General Kirby configuration settings and configuration settings for plugins go into
/site/config/config.php. The config file contains a return statement with an array of config options:
Make sure to only use a single return statement in your
config.php file (with all your options defined in that one return array).
Since Kirby is not being fully initialized yet when reading the configuration, you cannot use the
$kirby object or
kirby() helper in the
If you need to set options dynamically, you can use the
ready option with a callback.
You can also set options for your installed plugins in the
Please use the exact syntax as in the example above, i.e. with the
author.pluginname as a single string. The following example will not work:
If you want to keep your
config.php clean when using more complex options, you can outsource them to individual files that you require in the return array:
Config options can be used anywhere in Kirby with the
Or with the
You can pass option fallbacks as second parameter in the option methods. This can be useful if a option does not necessarily have to be set in the config file.
You can set different options based on the domain by adding additional config files containing the domain.
By setting different options in those config files, you get a very flexible system that can be deployed to different servers and react to the current environment accordingly.
Note that the settings in the standard
config.php file are always used. If you need different settings in another environment, you will have to override those settings in the domain specific configuration file (or only set those options in your domain specific config file).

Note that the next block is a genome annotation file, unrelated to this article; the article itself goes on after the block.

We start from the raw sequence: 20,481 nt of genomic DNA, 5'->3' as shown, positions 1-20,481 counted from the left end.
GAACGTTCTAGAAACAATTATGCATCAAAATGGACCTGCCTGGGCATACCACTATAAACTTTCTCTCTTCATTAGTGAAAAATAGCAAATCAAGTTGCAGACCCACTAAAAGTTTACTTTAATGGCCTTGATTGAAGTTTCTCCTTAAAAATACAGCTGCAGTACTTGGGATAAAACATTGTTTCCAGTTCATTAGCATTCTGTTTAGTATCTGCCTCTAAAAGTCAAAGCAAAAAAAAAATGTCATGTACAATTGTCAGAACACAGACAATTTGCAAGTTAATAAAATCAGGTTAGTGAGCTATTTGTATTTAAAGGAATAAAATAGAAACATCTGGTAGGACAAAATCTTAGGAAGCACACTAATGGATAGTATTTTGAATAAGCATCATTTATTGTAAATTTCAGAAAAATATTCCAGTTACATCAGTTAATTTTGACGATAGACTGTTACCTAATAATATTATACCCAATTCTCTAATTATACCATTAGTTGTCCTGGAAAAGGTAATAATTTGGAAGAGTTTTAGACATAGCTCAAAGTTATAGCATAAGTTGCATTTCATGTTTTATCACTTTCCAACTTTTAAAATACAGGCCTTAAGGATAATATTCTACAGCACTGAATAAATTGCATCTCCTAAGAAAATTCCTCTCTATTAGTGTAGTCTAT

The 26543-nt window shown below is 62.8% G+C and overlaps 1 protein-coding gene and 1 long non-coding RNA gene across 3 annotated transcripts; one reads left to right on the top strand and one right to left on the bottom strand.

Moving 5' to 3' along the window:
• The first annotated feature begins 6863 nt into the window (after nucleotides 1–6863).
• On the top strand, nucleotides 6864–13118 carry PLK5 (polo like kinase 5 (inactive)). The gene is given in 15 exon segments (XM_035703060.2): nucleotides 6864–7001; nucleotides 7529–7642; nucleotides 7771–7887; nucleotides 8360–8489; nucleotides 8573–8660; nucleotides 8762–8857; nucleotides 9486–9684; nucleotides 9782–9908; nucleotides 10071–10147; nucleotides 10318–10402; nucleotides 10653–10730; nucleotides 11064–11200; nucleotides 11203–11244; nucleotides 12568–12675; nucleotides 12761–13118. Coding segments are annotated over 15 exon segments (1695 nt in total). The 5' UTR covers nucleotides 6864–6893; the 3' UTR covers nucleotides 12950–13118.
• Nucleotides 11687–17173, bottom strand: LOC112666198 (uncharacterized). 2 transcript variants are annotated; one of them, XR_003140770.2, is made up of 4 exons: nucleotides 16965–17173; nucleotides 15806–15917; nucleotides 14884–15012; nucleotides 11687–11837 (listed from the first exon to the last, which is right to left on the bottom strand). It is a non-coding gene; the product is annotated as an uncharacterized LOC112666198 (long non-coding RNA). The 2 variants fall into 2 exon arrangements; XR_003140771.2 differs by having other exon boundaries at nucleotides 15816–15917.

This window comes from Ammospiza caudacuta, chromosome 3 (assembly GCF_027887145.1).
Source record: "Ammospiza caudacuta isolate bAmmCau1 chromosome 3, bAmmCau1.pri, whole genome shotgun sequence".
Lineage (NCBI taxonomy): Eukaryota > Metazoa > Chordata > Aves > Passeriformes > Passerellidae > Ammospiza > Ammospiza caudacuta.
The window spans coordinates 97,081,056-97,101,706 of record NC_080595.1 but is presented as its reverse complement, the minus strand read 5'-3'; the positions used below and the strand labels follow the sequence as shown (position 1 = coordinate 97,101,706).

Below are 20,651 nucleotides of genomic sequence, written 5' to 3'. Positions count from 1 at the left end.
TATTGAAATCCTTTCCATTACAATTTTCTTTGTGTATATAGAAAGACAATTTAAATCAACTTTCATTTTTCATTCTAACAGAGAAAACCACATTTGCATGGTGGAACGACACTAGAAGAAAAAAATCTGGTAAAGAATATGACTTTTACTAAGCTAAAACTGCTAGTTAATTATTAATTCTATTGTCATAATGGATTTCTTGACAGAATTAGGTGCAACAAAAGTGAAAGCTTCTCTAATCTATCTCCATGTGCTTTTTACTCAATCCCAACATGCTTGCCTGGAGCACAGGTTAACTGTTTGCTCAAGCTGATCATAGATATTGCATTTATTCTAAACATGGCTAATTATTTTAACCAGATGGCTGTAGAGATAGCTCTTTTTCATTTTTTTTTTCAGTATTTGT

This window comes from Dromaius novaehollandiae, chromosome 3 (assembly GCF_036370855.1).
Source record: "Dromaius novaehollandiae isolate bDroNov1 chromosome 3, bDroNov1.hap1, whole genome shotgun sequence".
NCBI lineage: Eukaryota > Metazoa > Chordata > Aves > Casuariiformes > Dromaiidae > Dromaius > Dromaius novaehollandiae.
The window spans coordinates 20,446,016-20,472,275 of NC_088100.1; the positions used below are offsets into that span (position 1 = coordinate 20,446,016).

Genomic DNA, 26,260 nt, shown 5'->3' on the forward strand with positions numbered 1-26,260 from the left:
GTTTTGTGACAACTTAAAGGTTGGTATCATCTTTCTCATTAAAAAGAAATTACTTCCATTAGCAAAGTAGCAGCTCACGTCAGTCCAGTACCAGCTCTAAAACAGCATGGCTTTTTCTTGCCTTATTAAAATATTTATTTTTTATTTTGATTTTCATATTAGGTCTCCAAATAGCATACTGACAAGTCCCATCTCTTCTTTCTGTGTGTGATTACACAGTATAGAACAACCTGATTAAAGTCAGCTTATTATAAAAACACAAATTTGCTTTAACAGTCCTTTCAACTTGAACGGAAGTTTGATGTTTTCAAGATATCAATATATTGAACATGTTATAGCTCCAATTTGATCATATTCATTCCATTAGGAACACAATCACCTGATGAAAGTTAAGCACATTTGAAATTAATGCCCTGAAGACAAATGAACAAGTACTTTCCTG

General settings for all environments should be included in the standard
config.php file to avoid code duplication.
Kirby lets you adjust its default folder setup. Every path to a system-relevant directory is called root in Kirby. All roots can be configured when Kirby is initialized, which normally happens in your
Here is an example in which the site and content folders are renamed.
In our Starterkit, we offer a flat setup that installs all folders directly in the document root of your server. This is not always the best solution, but it's the solution that is most compatible with all types of hosting.
A typical setup for secure, modern web applications has every private folder behind the document root and the domain points to a public folder with the
index.php and additional public assets like CSS files, images, etc.
The key to this setup is the
index.php in the
Note that the path to
/vendor/autoload.php might vary depending on your setup, for example when you install Kirby with Composer.
Shared storage folder
This example does not only use a public folder setup, it also places accounts, cache and sessions folders in a shared storage folder. This can be a useful pattern to keep track of those additional folders that need to be writable by Kirby.
If you want to serve media and assets from other domains than your main domain, you can define custom URLs for all public facing folders.
This allows you to store your media or assets in other locations on your server or even on a CDN.
Your custom URLs can be configured when Kirby is initialized, which normally happens in your
index.php. In the example below, custom URLs are set for the
The Panel has additional configuration options to include custom CSS and JS files, to move it to a different subfolder or to switch it off entirely.